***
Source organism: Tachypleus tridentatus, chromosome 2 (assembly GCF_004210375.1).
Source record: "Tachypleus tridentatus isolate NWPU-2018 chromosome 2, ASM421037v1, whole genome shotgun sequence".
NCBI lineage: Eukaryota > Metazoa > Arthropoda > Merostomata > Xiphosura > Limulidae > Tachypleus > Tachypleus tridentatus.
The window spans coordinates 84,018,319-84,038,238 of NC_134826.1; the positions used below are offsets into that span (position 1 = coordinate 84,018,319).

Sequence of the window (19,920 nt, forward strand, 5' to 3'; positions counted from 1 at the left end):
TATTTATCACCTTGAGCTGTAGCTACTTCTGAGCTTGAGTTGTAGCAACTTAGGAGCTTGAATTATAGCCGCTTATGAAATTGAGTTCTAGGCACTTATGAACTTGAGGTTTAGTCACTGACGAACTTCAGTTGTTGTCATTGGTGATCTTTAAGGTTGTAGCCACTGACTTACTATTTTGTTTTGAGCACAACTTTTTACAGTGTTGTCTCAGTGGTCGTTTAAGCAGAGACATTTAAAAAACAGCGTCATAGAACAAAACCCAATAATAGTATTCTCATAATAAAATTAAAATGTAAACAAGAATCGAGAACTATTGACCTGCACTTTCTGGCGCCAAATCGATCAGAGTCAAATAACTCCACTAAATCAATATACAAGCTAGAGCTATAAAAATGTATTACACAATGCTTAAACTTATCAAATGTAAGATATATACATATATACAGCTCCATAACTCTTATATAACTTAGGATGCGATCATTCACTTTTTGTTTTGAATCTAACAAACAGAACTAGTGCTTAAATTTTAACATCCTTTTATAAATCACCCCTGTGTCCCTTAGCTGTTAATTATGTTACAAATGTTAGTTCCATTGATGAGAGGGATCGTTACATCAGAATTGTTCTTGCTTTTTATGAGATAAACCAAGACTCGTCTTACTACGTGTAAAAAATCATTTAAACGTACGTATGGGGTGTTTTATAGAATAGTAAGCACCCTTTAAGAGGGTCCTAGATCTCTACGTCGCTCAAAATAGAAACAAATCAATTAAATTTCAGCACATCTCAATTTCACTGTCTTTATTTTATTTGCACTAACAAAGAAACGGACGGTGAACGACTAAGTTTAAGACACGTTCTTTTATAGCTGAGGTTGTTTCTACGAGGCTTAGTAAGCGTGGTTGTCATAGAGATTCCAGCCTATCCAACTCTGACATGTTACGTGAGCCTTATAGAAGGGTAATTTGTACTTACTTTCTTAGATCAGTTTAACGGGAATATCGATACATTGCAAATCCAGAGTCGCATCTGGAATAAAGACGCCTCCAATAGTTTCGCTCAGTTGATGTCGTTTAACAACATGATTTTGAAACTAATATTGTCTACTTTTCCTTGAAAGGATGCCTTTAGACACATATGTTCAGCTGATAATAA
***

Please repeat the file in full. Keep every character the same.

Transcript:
Source organism: Tachypleus tridentatus, chromosome 2 (assembly GCF_004210375.1).
Source record: "Tachypleus tridentatus isolate NWPU-2018 chromosome 2, ASM421037v1, whole genome shotgun sequence".
NCBI lineage: Eukaryota > Metazoa > Arthropoda > Merostomata > Xiphosura > Limulidae > Tachypleus > Tachypleus tridentatus.
The window spans coordinates 84,018,319-84,038,238 of NC_134826.1; the positions used below are offsets into that span (position 1 = coordinate 84,018,319).

Sequence of the window (19,920 nt, forward strand, 5' to 3'; positions counted from 1 at the left end):
TATTTATCACCTTGAGCTGTAGCTACTTCTGAGCTTGAGTTGTAGCAACTTAGGAGCTTGAATTATAGCCGCTTATGAAATTGAGTTCTAGGCACTTATGAACTTGAGGTTTAGTCACTGACGAACTTCAGTTGTTGTCATTGGTGATCTTTAAGGTTGTAGCCACTGACTTACTATTTTGTTTTGAGCACAACTTTTTACAGTGTTGTCTCAGTGGTCGTTTAAGCAGAGACATTTAAAAAACAGCGTCATAGAACAAAACCCAATAATAGTATTCTCATAATAAAATTAAAATGTAAACAAGAATCGAGAACTATTGACCTGCACTTTCTGGCGCCAAATCGATCAGAGTCAAATAACTCCACTAAATCAATATACAAGCTAGAGCTATAAAAATGTATTACACAATGCTTAAACTTATCAAATGTAAGATATATACATATATACAGCTCCATAACTCTTATATAACTTAGGATGCGATCATTCACTTTTTGTTTTGAATCTAACAAACAGAACTAGTGCTTAAATTTTAACATCCTTTTATAAATCACCCCTGTGTCCCTTAGCTGTTAATTATGTTACAAATGTTAGTTCCATTGATGAGAGGGATCGTTACATCAGAATTGTTCTTGCTTTTTATGAGATAAACCAAGACTCGTCTTACTACGTGTAAAAAATCATTTAAACGTACGTATGGGGTGTTTTATAGAATAGTAAGCACCCTTTAAGAGGGTCCTAGATCTCTACGTCGCTCAAAATAGAAACAAATCAATTAAATTTCAGCACATCTCAATTTCACTGTCTTTATTTTATTTGCACTAACAAAGAAACGGACGGTGAACGACTAAGTTTAAGACACGTTCTTTTATAGCTGAGGTTGTTTCTACGAGGCTTAGTAAGCGTGGTTGTCATAGAGATTCCAGCCTATCCAACTCTGACATGTTACGTGAGCCTTATAGAAGGGTAATTTGTACTTACTTTCTTAGATCAGTTTAACGGGAATATCGATACATTGCAAATCCAGAGTCGCATCTGGAATAAAGACGCCTCCAATAGTTTCGCTCAGTTGATGTCGTTTAACAACATGATTTTGAAACTAATATTGTCTACTTTTCCTTGAAAGGATGCCTTTAGACACATATGTTCAGCTGATAATAA